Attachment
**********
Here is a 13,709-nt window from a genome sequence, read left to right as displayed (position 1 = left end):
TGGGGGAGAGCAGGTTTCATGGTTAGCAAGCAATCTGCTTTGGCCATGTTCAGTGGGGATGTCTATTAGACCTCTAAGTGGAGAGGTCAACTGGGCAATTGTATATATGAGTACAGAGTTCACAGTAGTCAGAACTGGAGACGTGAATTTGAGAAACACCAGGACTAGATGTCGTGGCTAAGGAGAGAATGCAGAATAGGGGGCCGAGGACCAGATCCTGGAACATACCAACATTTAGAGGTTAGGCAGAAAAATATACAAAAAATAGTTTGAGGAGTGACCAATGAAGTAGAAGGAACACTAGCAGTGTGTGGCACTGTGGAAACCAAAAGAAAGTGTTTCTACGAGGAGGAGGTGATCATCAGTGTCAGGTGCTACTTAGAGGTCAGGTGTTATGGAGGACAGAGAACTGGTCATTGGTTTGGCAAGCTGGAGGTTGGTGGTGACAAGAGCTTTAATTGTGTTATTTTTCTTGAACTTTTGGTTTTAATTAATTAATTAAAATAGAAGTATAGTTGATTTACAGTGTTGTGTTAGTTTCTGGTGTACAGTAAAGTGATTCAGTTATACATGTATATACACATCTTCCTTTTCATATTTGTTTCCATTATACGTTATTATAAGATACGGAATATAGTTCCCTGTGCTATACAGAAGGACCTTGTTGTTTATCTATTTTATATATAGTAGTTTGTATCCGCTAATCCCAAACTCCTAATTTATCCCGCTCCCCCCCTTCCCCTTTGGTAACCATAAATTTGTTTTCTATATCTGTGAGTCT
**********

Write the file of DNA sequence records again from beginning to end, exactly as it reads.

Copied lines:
Here is a 13,709-nt window from a genome sequence, read left to right as displayed (position 1 = left end):
TGGGGGAGAGCAGGTTTCATGGTTAGCAAGCAATCTGCTTTGGCCATGTTCAGTGGGGATGTCTATTAGACCTCTAAGTGGAGAGGTCAACTGGGCAATTGTATATATGAGTACAGAGTTCACAGTAGTCAGAACTGGAGACGTGAATTTGAGAAACACCAGGACTAGATGTCGTGGCTAAGGAGAGAATGCAGAATAGGGGGCCGAGGACCAGATCCTGGAACATACCAACATTTAGAGGTTAGGCAGAAAAATATACAAAAAATAGTTTGAGGAGTGACCAATGAAGTAGAAGGAACACTAGCAGTGTGTGGCACTGTGGAAACCAAAAGAAAGTGTTTCTACGAGGAGGAGGTGATCATCAGTGTCAGGTGCTACTTAGAGGTCAGGTGTTATGGAGGACAGAGAACTGGTCATTGGTTTGGCAAGCTGGAGGTTGGTGGTGACAAGAGCTTTAATTGTGTTATTTTTCTTGAACTTTTGGTTTTAATTAATTAATTAAAATAGAAGTATAGTTGATTTACAGTGTTGTGTTAGTTTCTGGTGTACAGTAAAGTGATTCAGTTATACATGTATATACACATCTTCCTTTTCATATTTGTTTCCATTATACGTTATTATAAGATACGGAATATAGTTCCCTGTGCTATACAGAAGGACCTTGTTGTTTATCTATTTTATATATAGTAGTTTGTATCCGCTAATCCCAAACTCCTAATTTATCCCGCTCCCCCCCTTCCCCTTTGGTAACCATAAATTTGTTTTCTATATCTGTGAGTCT